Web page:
score:54

Accepted answer

The existing Linq extension methods work on objects that implement IEnumerable<T>. I assume your object implements the non-generic IEnumerable interface. In that case you can use the Cast<T> extension method to get a generic IEnumerable<T> wrapper. For instance, if the elements are of type int :

var wrapper = myObject.Cast<int>();

You can now use Linq on the wrapper

score:0

No you can't. All LINQ methods are extensions methods for the IEnumerable<T> interface.

So you'll have to implement IEnumerable<T> to use LINQ with your own collections.

score:0

Use a helper class:

namespace System.Linq {
  public sealed class EnumerableWrapper<T> : IEnumerable<T> {
    readonly IEnumerator<T> Enumerator;
    public EnumerableWrapper(IEnumerator<T> enumerator) => Enumerator = enumerator;
    public IEnumerator<T> GetEnumerator() => Enumerator;
    Collections.IEnumerator Collections.IEnumerable.GetEnumerator() => GetEnumerator();
  }
}

Then use Linq on a new instance of EnumerableWrapper

score:7

Not directly. You could fairly easily write a SingleShotEnumerable<T> though:

 public sealed class SingleShotEnumerable<T> : IEnumerable<T>
 {
     private IEnumerator<T> enumerator;

     public SingleShotEnumerable(IEnumerator<T> enumerator)
     {
         if (enumerator == null)
         {
             throw new ArgumentNullException("enumerator");
         }
         this.enumerator = enumerator;
     }

     public IEnumerator<T> GetEnumerator()
     {
         if (enumerator == null)
         {
             throw new InvalidOperationException
                 ("GetEnumerator can only be called once");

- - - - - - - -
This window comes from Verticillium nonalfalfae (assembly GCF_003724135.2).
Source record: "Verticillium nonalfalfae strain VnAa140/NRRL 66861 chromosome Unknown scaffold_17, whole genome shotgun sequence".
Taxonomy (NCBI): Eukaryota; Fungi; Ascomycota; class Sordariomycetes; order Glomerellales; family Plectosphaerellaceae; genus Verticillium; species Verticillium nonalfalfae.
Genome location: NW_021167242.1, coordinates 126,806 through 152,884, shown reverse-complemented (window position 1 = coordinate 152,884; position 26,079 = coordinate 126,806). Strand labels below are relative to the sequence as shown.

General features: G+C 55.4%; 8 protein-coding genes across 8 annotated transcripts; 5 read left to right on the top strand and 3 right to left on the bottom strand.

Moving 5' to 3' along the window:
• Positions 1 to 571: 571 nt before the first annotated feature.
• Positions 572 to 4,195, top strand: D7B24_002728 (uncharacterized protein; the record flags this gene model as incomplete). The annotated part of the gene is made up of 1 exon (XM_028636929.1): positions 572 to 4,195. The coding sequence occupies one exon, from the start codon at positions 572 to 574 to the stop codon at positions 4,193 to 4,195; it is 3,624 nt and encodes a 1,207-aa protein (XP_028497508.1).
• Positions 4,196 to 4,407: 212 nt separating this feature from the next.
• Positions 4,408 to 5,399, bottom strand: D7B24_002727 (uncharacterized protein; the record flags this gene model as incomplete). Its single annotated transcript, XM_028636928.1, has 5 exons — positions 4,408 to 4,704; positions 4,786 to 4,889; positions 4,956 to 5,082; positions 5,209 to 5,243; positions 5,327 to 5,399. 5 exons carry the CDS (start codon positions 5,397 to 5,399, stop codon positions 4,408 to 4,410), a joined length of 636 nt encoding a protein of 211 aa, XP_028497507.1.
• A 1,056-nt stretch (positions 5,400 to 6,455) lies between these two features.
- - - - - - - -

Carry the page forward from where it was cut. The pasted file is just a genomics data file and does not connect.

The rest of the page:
}
         var ret = enumerator;
         enumerator = null;
         return ret;
     }

     IEnumerator IEnumerable.GetEnumerator()
     {
         return GetEnumerator();
     }
 }

This is assuming you actually have an IEnumerator<T>. If you just have IEnumerator, you could write something similar only implementing IEnumerable, then use Cast or OfType to get to an IEnumerable<T>.

(Note: this isn't thread-safe. You could make it so with locks if you really wanted.)

You could then do:

 var filtered = from person in new SingleShotEnumerable<Person>(personEnumerator)
                where person.Age > 18
                select person.Name;

... but you couldn't use the query twice.

How have you got into the strange situation of only having an IEnumerator<T> anyway? That's quite rare. See if you can design your way around that to avoid having to do something like the above, which is quite fragile.

(An alternative would be to "drain" the IEnumerator<T> to a List<T> or something similar, but that has problems dealing with large or potentially infinite sequences.)


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